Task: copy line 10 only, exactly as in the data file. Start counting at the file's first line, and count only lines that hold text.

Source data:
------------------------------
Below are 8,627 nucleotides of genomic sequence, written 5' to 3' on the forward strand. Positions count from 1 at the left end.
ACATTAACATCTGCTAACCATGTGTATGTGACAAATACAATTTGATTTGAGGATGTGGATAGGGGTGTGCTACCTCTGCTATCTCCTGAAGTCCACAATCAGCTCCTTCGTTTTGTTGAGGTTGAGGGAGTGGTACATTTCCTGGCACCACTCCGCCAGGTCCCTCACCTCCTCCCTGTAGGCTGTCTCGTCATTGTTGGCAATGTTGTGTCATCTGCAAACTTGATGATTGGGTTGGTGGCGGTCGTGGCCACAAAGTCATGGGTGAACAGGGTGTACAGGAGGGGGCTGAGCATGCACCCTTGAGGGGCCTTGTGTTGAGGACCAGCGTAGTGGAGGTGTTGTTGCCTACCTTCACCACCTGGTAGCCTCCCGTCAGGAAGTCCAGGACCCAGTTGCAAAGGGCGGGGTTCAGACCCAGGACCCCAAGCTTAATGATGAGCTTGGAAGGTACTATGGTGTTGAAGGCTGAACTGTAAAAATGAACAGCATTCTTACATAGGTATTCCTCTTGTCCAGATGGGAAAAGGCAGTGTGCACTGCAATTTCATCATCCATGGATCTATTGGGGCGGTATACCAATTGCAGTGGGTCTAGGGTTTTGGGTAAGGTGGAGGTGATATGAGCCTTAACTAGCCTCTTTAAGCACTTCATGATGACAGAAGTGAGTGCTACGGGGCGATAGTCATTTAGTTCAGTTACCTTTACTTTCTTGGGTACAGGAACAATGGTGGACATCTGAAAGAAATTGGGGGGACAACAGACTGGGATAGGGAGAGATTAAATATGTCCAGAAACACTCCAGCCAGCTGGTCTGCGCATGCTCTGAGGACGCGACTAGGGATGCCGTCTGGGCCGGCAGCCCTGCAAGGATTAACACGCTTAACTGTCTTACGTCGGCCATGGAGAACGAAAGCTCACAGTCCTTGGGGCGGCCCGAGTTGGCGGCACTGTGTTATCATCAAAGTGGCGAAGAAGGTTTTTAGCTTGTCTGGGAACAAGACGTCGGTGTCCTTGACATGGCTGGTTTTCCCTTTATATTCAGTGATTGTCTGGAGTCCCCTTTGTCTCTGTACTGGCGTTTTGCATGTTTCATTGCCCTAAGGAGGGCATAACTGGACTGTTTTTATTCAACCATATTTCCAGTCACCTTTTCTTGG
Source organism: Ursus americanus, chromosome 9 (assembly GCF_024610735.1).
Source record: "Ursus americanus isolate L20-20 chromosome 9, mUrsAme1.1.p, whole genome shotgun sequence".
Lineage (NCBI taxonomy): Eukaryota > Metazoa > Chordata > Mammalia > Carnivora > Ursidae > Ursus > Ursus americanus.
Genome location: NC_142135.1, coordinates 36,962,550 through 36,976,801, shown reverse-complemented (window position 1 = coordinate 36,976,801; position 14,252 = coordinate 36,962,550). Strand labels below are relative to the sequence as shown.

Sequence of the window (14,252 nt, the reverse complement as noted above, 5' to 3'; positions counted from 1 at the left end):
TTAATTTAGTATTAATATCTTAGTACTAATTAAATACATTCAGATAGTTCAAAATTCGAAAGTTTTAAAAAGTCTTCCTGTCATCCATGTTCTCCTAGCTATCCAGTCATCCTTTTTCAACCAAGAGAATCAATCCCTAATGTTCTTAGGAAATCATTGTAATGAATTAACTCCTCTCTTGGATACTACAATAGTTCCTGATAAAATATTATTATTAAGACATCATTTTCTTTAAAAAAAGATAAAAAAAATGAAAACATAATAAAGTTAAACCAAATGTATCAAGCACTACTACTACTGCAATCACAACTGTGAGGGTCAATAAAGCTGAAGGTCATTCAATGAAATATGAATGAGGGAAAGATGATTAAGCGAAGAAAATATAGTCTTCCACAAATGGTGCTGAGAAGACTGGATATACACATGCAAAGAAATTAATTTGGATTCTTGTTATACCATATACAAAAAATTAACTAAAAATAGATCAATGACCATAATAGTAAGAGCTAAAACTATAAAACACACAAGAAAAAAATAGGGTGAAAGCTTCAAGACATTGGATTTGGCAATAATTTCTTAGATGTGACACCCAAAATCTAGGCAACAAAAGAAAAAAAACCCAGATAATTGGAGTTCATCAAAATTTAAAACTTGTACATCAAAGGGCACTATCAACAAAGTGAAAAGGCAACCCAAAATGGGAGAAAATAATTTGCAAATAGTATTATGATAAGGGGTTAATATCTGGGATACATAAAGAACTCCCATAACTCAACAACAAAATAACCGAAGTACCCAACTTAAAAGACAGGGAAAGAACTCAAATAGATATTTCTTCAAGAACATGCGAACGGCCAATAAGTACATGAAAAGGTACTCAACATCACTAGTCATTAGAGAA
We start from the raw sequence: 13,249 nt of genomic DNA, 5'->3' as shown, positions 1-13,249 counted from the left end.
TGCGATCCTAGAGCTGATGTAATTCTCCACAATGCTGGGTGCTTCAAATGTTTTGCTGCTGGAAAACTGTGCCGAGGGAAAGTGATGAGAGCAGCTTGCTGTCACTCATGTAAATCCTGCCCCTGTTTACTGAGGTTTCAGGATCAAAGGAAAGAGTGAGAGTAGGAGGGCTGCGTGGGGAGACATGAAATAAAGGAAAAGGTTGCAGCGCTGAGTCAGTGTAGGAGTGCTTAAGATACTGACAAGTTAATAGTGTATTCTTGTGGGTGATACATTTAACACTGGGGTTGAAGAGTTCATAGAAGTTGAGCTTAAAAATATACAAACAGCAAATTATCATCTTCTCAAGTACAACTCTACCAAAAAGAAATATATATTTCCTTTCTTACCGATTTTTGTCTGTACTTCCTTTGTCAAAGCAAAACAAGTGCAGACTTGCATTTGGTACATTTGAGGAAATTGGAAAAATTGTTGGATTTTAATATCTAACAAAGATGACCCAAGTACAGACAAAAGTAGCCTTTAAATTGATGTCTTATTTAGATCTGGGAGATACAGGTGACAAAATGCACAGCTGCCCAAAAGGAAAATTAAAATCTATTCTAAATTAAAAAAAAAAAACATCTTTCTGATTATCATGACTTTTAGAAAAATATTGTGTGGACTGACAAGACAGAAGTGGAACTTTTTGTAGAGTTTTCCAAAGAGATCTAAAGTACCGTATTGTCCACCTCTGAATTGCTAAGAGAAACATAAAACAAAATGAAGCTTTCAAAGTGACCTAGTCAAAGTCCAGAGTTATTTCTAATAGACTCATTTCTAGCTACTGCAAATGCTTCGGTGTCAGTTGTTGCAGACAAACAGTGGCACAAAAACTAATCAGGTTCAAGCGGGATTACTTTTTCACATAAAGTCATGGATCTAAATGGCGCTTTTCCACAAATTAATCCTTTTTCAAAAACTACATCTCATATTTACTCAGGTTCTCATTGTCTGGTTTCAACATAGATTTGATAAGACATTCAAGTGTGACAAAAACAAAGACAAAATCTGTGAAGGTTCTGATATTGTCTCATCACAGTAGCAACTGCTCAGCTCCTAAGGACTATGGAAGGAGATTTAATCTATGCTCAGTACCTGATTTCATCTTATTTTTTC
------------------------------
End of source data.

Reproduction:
TGCGATCCTAGAGCTGATGTAATTCTCCACAATGCTGGGTGCTTCAAATGTTTTGCTGCTGGAAAACTGTGCCGAGGGAAAGTGATGAGAGCAGCTTGCTGTCACTCATGTAAATCCTGCCCCTGTTTACTGAGGTTTCAGGATCAAAGGAAAGAGTGAGAGTAGGAGGGCTGCGTGGGGAGACATGAAATAAAGGAAAAGGTTGCAGCGCTGAGTCAGTGTAGGAGTGCTTAAGATACTGACAAGTTAATAGTGTATTCTTGTGGGTGATACATTTAACACTGGGGTTGAAGAGTTCATAGAAGTTGAGCTTAAAAATATACAAACAGCAAATTATCATCTTCTCAAGTACAACTCTACCAAAAAGAAATATATATTTCCTTTCTTACCGATTTTTGTCTGTACTTCCTTTGTCAAAGCAAAACAAGTGCAGACTTGCATTTGGTACATTTGAGGAAATTGGAAAAATTGTTGGATTTTAATATCTAACAAAGATGACCCAAGTACAGACAAAAGTAGCCTTTAAATTGATGTCTTATTTAGATCTGGGAGATACAGGTGACAAAATGCACAGCTGCCCAAAAGGAAAATTAAAATCTATTCTAAATTAAAAAAAAAAAACATCTTTCTGATTATCATGACTTTTAGAAAAATATTGTGTGGACTGACAAGACAGAAGTGGAACTTTTTGTAGAGTTTTCCAAAGAGATCTAAAGTACCGTATTGTCCACCTCTGAATTGCTAAGAGAAACATAAAACAAAATGAAGCTTTCAAAGTGACCTAGTCAAAGTCCAGAGTTATTTCTAATAGACTCATTTCTAGCTACTGCAAATGCTTCGGTGTCAGTTGTTGCAGACAAACAGTGGCACAAAAACTAATCAGGTTCAAGCGGGATTACTTTTTCACATAAAGTCATGGATCTAAATGGCGCTTTTCCACAAATTAATCCTTTTTCAAAAACTACATCTCATATTTACTCAGGTTCTCATTGTCTGGTTTCAACATAGATTTGATAAGACATTCAAGTGTGACAAAAACAAAGACAAAATCTGTGAAGGTTCTGATATTGTCTCATCACAGTAGCAACTGCTCAGCTCCTAAGGACTATGGAAGGAGATTTAATCTATGCTCAGTACCTGATTTCATCTTATTTTTTC